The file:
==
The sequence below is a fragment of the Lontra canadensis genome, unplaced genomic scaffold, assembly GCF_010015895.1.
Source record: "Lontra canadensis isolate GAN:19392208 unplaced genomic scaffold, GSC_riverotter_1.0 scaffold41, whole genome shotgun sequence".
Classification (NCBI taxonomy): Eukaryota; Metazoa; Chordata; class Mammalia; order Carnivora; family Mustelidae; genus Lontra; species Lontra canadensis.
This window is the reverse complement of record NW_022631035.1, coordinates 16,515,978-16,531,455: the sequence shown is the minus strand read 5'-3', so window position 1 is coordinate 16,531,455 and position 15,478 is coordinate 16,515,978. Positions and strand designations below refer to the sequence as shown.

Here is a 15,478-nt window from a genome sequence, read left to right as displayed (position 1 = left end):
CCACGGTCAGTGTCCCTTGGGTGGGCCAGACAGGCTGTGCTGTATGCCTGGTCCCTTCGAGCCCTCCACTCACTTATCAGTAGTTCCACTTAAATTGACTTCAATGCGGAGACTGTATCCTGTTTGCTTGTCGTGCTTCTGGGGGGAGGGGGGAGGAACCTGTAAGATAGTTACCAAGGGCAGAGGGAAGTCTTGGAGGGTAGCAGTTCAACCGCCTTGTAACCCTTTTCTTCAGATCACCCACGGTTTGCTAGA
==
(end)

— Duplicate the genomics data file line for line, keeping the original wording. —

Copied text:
The sequence below is a fragment of the Lontra canadensis genome, unplaced genomic scaffold, assembly GCF_010015895.1.
Source record: "Lontra canadensis isolate GAN:19392208 unplaced genomic scaffold, GSC_riverotter_1.0 scaffold41, whole genome shotgun sequence".
Classification (NCBI taxonomy): Eukaryota; Metazoa; Chordata; class Mammalia; order Carnivora; family Mustelidae; genus Lontra; species Lontra canadensis.
This window is the reverse complement of record NW_022631035.1, coordinates 16,515,978-16,531,455: the sequence shown is the minus strand read 5'-3', so window position 1 is coordinate 16,531,455 and position 15,478 is coordinate 16,515,978. Positions and strand designations below refer to the sequence as shown.

Here is a 15,478-nt window from a genome sequence, read left to right as displayed (position 1 = left end):
CCACGGTCAGTGTCCCTTGGGTGGGCCAGACAGGCTGTGCTGTATGCCTGGTCCCTTCGAGCCCTCCACTCACTTATCAGTAGTTCCACTTAAATTGACTTCAATGCGGAGACTGTATCCTGTTTGCTTGTCGTGCTTCTGGGGGGAGGGGGGAGGAACCTGTAAGATAGTTACCAAGGGCAGAGGGAAGTCTTGGAGGGTAGCAGTTCAACCGCCTTGTAACCCTTTTCTTCAGATCACCCACGGTTTGCTAGA